I wanted to write this poem since 7th grade, when my grandmom passed away. I wrote it in my head for years before I had the courage to put pen to paper.
At the Mercy of our Heartbeats
There, she lay, on the floor,
Lifeless and cold,
She is sleeping in a slumber,
Deeper than it appears,
She is blue, but pacified,
She has transcended life and death, our ineluctable fears.
I enter the sea of unfamiliar faces,
The only familiar one at a loss to look at me,
They envelope me in embraces,
But I am not even tearing,
My face of wonder outlandish, in a sea of mourning faces.
The race at its climax,
Destiny passes the baton,
Something changes in that moment,
Death’s victory foregone.
My mother and aunt enter,
their tears breaking their shoulder,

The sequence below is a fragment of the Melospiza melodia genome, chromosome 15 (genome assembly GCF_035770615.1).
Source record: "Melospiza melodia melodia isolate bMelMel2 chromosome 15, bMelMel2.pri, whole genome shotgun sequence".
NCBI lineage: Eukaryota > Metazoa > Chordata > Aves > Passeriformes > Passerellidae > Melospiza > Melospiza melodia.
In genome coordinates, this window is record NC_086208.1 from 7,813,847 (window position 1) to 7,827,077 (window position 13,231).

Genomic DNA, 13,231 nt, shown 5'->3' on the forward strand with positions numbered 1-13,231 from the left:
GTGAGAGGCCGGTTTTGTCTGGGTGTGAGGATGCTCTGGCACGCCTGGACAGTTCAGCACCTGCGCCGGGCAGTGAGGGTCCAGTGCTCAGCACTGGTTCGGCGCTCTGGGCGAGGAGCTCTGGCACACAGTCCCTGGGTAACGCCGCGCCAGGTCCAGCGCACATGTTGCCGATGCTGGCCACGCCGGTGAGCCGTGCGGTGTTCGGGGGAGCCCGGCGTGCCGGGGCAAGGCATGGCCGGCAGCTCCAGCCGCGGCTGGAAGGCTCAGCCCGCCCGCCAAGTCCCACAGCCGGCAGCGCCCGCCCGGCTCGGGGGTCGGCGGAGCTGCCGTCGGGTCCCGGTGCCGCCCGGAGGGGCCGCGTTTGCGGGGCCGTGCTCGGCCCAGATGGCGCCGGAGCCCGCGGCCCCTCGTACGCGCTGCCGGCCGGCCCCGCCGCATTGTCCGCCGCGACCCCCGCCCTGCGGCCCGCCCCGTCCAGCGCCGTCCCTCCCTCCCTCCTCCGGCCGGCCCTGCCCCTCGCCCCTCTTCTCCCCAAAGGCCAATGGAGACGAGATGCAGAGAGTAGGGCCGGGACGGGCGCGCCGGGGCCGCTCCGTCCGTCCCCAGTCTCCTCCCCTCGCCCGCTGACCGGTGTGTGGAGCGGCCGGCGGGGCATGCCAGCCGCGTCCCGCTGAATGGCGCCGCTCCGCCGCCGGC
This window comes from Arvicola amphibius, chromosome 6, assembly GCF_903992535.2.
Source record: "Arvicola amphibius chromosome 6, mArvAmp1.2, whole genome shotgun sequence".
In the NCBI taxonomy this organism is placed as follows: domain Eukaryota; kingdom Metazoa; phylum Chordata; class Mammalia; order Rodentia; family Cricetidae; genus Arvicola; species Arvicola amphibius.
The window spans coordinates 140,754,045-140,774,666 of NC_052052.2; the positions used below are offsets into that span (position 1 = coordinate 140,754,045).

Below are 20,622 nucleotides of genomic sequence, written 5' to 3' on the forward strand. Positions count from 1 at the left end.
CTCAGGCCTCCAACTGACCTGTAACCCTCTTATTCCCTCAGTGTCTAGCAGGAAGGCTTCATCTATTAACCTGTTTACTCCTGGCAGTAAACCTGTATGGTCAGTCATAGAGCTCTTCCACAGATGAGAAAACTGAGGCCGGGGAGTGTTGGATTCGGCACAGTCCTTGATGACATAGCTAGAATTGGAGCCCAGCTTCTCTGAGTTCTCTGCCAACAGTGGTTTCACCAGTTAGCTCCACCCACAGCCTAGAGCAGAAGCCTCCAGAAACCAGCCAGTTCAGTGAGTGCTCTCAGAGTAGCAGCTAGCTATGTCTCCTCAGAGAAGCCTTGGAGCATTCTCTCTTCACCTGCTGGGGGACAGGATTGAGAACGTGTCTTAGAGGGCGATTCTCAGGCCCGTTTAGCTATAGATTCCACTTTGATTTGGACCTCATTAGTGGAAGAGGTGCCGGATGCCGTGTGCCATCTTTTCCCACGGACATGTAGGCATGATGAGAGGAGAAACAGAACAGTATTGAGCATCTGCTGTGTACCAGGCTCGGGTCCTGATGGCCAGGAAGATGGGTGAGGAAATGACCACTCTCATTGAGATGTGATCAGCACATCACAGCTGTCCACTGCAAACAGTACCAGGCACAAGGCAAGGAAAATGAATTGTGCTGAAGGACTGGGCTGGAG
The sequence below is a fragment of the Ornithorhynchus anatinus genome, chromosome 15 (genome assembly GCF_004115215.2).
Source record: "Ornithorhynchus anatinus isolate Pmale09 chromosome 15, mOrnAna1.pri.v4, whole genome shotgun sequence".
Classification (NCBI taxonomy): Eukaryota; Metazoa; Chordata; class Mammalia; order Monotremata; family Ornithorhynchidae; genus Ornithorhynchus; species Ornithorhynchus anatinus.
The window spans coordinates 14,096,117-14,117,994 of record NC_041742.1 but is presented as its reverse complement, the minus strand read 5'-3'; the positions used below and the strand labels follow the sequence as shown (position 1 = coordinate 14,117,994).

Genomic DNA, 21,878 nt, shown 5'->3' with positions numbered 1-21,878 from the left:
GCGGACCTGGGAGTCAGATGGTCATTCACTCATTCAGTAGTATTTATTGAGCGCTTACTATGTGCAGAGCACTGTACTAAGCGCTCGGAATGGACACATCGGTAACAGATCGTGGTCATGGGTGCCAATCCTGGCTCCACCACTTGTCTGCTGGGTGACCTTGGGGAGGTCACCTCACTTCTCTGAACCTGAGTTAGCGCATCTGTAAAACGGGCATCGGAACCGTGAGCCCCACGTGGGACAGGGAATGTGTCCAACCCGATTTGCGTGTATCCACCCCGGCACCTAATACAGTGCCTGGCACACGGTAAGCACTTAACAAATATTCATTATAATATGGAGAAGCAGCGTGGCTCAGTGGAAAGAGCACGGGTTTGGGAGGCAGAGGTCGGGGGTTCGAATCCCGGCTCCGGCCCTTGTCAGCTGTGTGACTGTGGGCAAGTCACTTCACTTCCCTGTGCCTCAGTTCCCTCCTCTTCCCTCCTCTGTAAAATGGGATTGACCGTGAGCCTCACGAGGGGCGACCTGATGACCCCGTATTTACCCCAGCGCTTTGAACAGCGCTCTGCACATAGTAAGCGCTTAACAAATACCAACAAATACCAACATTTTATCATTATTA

their mother on the floor
never looking a day older.
She locks me in her arms,
“It’s alright love, death is a part of life”
I smile feebly,
My mind in a sudden strife.
“She is dead,” I say aloud,
Hoping for it to sink in
The realization of her loss,
A starving lion’s teeth in a zebra’s skin.
“But she is here ma, she is here,”
“Love, her heart doesn’t beat,
she is abandoned by her pulse,”
wide-eyed I say, “maybe if we entreat?”
I couldn’t digest the change
That had occurred within her,
She looked the very same yesterday,
The claws of death nowhere near.
What changes when one dies?
What leaves the body?
Where are all her smiles and cries,
Where is her living glory?
I live at the mercy of my heartbeat,
Although I never stop to think
If it skips a moment,
It takes away everything.
Love, religion and belief stand powerless,
When the soul escapes me,
Does one suffer at death?
Or are you set free?
Why do we measure life in time,
When the end is certain,
Like the epilogue of a play
And the drop of the red curtain.
She is gone for years now,
Her body dust,
Her soul, the thief of her life,
My own, devoid of my trust.
I live on the time of my heart,
And thoughtlessly call it freewill,
Clay to clay is my destiny,
I am my soul’s last kill.